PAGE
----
Companion-Butterick offered a series of patterns with “button-in” features, like this one, # 7579, which can be worn with three separate button-in vestees. “If you are an executive’s secretary you may want two vestees for the office — one in the dress material perhaps, with a tiny piqué collar, the other in plaid taffeta – and a third, for after-hours parties, in sparkling gold lamé.”
3. A pair of stockings is expected to last a month (15 pairs per year.)
“Runs cost money.” A run in her stocking could be enough to drive a working woman to tears – she might have to choose between eating and buying a new pair of stockings, and she was expected to wear stockings to work.
4. A “smock” is a puzzling item, but could be required in certain college classes, such as chemistry, art, or home economics. When you only have four dresses, protecting them would be important, and an apron or housedress would only be worn while doing work at home.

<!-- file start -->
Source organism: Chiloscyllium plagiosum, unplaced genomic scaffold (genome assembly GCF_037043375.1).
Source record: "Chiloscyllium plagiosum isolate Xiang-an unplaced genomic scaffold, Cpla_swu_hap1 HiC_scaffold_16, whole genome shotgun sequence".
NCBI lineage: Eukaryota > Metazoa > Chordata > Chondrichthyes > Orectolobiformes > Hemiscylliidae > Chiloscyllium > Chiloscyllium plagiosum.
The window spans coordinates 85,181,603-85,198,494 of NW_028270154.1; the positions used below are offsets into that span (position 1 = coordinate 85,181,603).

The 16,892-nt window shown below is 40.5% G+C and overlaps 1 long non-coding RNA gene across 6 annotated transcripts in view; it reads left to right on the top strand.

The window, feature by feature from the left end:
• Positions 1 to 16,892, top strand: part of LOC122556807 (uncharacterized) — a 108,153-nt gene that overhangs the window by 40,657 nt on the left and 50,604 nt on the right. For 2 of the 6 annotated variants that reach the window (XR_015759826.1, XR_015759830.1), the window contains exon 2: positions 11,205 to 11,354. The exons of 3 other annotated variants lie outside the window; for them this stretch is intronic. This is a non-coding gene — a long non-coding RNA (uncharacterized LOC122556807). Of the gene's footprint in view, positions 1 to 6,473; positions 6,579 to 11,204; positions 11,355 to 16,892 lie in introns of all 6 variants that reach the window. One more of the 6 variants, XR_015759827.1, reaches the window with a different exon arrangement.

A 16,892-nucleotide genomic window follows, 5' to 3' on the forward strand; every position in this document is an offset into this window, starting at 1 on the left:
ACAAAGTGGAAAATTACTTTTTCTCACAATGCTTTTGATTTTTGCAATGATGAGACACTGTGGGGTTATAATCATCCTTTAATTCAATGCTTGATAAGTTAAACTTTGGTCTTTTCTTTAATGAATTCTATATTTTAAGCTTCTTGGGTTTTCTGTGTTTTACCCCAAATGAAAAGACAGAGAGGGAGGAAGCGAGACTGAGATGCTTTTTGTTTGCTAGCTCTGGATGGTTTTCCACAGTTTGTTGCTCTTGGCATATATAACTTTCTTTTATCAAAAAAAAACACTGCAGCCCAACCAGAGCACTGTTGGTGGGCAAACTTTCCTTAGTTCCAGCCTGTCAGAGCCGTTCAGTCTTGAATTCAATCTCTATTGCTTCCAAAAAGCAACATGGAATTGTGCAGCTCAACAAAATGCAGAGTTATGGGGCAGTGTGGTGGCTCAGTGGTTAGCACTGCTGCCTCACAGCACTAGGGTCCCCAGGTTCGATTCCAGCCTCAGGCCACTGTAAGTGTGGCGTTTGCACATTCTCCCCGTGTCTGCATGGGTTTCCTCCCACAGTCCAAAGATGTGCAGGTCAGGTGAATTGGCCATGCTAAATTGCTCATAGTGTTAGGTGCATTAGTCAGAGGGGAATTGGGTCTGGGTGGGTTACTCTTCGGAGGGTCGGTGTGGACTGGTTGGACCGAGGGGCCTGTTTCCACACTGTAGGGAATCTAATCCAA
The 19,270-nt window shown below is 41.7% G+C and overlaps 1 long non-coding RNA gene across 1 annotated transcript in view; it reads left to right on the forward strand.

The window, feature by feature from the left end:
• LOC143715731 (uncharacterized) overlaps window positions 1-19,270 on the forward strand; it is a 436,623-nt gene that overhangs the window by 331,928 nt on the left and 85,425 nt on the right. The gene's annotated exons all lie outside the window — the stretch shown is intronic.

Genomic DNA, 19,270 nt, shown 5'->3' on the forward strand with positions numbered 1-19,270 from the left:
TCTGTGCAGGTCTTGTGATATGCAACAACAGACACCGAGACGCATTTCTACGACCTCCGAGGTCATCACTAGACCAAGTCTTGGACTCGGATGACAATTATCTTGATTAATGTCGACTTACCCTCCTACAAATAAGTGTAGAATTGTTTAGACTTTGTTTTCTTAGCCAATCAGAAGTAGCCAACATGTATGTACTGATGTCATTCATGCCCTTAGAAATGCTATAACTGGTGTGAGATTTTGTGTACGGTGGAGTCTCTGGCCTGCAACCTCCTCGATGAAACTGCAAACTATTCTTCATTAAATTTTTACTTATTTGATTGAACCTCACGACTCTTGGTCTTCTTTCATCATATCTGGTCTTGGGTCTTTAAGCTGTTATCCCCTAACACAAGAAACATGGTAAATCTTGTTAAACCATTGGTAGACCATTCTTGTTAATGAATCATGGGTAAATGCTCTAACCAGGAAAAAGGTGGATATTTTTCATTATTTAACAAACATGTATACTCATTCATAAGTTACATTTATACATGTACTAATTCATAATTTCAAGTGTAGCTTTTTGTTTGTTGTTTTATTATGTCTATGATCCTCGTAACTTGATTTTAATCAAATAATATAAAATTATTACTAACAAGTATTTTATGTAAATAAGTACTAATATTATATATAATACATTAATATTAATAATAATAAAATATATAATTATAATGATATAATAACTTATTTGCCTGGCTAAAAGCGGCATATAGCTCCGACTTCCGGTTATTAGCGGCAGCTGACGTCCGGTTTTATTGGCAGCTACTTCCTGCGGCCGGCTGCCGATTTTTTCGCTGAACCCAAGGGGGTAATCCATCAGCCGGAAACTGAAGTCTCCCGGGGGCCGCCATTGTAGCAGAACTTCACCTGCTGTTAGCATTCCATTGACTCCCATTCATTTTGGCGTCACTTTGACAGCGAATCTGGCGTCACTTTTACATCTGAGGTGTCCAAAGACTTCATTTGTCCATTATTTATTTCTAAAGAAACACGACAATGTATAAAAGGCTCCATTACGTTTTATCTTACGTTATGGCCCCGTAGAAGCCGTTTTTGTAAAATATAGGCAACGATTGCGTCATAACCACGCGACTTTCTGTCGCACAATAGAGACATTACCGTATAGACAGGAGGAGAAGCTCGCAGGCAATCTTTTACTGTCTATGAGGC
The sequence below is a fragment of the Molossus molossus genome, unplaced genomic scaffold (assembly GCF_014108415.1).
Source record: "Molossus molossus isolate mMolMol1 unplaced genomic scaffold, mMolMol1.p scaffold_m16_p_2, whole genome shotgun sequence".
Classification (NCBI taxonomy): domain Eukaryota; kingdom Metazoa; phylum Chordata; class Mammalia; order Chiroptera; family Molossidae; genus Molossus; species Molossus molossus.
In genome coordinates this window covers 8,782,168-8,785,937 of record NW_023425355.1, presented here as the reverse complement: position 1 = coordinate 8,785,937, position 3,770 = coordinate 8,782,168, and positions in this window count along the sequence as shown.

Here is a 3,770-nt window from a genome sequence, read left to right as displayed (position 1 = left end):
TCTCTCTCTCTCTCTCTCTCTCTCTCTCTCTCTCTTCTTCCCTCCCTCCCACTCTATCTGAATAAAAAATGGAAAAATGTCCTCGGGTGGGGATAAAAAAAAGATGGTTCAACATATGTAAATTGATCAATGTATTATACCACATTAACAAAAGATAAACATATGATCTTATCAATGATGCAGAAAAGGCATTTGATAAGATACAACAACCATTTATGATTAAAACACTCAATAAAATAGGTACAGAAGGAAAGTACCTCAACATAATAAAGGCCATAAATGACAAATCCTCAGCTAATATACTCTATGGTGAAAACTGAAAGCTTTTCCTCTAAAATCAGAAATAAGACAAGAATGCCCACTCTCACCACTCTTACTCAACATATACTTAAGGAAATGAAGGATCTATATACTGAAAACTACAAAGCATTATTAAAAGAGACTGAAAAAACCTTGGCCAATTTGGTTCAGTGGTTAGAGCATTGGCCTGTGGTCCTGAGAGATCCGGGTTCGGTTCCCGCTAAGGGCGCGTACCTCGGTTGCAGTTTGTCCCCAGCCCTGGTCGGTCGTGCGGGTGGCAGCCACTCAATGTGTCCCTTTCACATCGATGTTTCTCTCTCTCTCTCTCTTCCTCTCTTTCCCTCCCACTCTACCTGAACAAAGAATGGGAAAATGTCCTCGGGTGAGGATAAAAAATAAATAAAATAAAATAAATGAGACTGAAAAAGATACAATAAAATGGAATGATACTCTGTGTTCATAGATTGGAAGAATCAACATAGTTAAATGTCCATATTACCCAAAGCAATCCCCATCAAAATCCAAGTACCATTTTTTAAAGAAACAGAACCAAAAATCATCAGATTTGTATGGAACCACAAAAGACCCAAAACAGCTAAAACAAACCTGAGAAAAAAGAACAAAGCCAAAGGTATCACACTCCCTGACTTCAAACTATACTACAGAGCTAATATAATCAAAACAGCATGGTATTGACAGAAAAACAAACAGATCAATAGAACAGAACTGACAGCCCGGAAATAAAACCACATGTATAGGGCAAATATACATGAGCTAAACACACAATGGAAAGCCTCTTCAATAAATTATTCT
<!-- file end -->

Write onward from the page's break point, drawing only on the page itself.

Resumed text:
Living on Twenty Dollars – or Less – a Week
The 1936 article confirms that “The average University of Washington co-ed who steps into the working world earns an average of eighty dollars a month.”
This advertisement – purportedly quoting a letter from a subscriber – says “If you have ever known the need for extra money you can understand how I felt when I found, on starting my business career, that for several years I could not expect to earn more than $18 a week…. Therefore my small salary would just about pay my room and board and keep me in lunches and carfare with nothing left…. I needed new clothes and I often felt like crawling into the darkest corner of the office because my dress was so shabby…. My heart fairly ached.” Her problem was solved when – like “ten thousand” others, “girls and women in offices and homes, …even sweet-faced grandmothers” — she began selling subscriptions to the Woman’s Home Companion [or so says the ad.]
On the other hand, Royal Baking Powder ran a series of Great Depression advertisements, like the one at the top of this post, featuring true-life stories about people who were coping with low or lost income: